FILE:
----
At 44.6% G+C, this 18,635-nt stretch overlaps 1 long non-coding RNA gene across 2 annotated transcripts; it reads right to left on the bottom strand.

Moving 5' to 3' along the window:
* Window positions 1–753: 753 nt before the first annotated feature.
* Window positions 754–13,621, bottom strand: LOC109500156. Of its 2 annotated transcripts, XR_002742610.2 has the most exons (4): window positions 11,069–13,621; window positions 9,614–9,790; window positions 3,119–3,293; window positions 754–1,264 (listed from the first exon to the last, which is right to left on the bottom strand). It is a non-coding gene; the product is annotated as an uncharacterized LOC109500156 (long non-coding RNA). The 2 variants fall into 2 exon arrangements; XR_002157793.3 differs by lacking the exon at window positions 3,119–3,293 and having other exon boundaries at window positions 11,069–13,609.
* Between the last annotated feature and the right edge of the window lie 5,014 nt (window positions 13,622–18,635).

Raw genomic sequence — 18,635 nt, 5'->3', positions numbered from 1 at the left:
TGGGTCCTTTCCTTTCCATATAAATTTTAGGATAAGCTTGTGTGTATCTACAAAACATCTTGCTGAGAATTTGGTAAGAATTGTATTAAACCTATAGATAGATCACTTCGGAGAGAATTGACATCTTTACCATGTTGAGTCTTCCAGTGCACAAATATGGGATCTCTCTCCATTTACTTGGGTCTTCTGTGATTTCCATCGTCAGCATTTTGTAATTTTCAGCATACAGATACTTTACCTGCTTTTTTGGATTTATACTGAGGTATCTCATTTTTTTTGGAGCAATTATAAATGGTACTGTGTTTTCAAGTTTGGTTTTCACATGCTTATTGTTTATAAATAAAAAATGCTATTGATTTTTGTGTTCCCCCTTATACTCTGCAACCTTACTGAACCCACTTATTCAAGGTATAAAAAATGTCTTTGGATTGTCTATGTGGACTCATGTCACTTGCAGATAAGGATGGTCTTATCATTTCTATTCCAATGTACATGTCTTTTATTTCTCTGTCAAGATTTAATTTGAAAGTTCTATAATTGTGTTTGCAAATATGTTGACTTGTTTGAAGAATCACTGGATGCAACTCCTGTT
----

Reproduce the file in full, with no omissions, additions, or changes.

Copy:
At 44.6% G+C, this 18,635-nt stretch overlaps 1 long non-coding RNA gene across 2 annotated transcripts; it reads right to left on the bottom strand.

Moving 5' to 3' along the window:
* Window positions 1–753: 753 nt before the first annotated feature.
* Window positions 754–13,621, bottom strand: LOC109500156. Of its 2 annotated transcripts, XR_002742610.2 has the most exons (4): window positions 11,069–13,621; window positions 9,614–9,790; window positions 3,119–3,293; window positions 754–1,264 (listed from the first exon to the last, which is right to left on the bottom strand). It is a non-coding gene; the product is annotated as an uncharacterized LOC109500156 (long non-coding RNA). The 2 variants fall into 2 exon arrangements; XR_002157793.3 differs by lacking the exon at window positions 3,119–3,293 and having other exon boundaries at window positions 11,069–13,609.
* Between the last annotated feature and the right edge of the window lie 5,014 nt (window positions 13,622–18,635).

Raw genomic sequence — 18,635 nt, 5'->3', positions numbered from 1 at the left:
TGGGTCCTTTCCTTTCCATATAAATTTTAGGATAAGCTTGTGTGTATCTACAAAACATCTTGCTGAGAATTTGGTAAGAATTGTATTAAACCTATAGATAGATCACTTCGGAGAGAATTGACATCTTTACCATGTTGAGTCTTCCAGTGCACAAATATGGGATCTCTCTCCATTTACTTGGGTCTTCTGTGATTTCCATCGTCAGCATTTTGTAATTTTCAGCATACAGATACTTTACCTGCTTTTTTGGATTTATACTGAGGTATCTCATTTTTTTTGGAGCAATTATAAATGGTACTGTGTTTTCAAGTTTGGTTTTCACATGCTTATTGTTTATAAATAAAAAATGCTATTGATTTTTGTGTTCCCCCTTATACTCTGCAACCTTACTGAACCCACTTATTCAAGGTATAAAAAATGTCTTTGGATTGTCTATGTGGACTCATGTCACTTGCAGATAAGGATGGTCTTATCATTTCTATTCCAATGTACATGTCTTTTATTTCTCTGTCAAGATTTAATTTGAAAGTTCTATAATTGTGTTTGCAAATATGTTGACTTGTTTGAAGAATCACTGGATGCAACTCCTGTT